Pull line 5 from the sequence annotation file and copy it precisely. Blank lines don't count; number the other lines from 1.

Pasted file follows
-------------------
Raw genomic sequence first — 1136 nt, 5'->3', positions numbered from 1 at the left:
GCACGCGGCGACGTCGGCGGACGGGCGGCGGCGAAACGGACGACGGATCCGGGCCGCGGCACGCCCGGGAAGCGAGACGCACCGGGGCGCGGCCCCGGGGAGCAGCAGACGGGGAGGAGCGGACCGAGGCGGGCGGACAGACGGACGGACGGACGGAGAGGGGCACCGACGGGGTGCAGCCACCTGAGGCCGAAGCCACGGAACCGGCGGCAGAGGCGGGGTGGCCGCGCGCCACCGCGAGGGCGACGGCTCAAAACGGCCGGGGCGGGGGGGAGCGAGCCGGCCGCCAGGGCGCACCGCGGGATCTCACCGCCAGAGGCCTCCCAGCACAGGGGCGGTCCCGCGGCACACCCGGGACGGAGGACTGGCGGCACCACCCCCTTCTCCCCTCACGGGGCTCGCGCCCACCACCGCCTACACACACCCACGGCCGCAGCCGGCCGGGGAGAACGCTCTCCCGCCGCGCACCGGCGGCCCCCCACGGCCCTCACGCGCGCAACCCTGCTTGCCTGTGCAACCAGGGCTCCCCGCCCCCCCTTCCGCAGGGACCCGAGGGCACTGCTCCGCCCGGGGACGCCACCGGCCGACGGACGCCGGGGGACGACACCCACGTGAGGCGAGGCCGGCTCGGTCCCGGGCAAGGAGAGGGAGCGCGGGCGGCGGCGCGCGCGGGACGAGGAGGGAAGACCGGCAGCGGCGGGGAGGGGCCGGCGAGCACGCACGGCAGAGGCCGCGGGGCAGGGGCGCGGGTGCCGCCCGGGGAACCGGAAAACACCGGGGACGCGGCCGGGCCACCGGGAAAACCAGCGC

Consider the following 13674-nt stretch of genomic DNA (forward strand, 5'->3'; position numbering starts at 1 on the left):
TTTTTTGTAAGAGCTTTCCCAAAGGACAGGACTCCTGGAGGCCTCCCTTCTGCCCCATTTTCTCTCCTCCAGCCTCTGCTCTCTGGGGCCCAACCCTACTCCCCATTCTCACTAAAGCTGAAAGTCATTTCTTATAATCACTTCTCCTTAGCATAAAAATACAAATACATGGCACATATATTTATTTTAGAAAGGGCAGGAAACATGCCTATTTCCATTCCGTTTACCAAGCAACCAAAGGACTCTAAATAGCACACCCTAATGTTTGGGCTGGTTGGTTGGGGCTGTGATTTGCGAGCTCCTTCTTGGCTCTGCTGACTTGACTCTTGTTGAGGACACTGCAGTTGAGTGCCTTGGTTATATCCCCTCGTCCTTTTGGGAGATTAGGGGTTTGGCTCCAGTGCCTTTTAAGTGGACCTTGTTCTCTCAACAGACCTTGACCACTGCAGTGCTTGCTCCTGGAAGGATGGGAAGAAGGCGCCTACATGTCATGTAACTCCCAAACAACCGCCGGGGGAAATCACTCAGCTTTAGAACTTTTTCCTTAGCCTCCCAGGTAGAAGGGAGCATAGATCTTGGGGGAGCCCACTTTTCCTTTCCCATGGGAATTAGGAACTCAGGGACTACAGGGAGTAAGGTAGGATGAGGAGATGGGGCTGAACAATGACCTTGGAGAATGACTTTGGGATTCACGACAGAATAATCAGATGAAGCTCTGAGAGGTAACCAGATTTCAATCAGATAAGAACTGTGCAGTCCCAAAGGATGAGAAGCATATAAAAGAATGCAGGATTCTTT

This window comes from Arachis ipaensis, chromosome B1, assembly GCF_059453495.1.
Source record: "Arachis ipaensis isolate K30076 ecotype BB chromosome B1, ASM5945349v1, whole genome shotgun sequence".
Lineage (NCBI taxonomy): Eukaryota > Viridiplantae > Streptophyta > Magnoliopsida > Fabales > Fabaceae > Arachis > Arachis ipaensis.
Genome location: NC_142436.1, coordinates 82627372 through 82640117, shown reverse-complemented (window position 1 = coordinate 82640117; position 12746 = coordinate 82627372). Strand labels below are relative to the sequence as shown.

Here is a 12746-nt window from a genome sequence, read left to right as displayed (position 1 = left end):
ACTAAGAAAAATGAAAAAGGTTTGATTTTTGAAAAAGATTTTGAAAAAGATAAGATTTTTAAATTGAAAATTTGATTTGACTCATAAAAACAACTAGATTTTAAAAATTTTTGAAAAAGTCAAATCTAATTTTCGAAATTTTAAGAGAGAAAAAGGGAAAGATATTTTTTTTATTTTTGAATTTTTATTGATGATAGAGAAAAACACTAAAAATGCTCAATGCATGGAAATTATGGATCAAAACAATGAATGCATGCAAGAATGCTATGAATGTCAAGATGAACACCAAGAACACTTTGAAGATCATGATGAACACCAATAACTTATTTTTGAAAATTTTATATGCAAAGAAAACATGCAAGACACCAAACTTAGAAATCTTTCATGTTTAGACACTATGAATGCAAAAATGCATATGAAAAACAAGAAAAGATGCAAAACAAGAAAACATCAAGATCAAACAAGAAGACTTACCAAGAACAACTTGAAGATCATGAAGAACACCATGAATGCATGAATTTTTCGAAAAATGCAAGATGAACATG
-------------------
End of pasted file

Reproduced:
This window comes from Arachis ipaensis, chromosome B1, assembly GCF_059453495.1.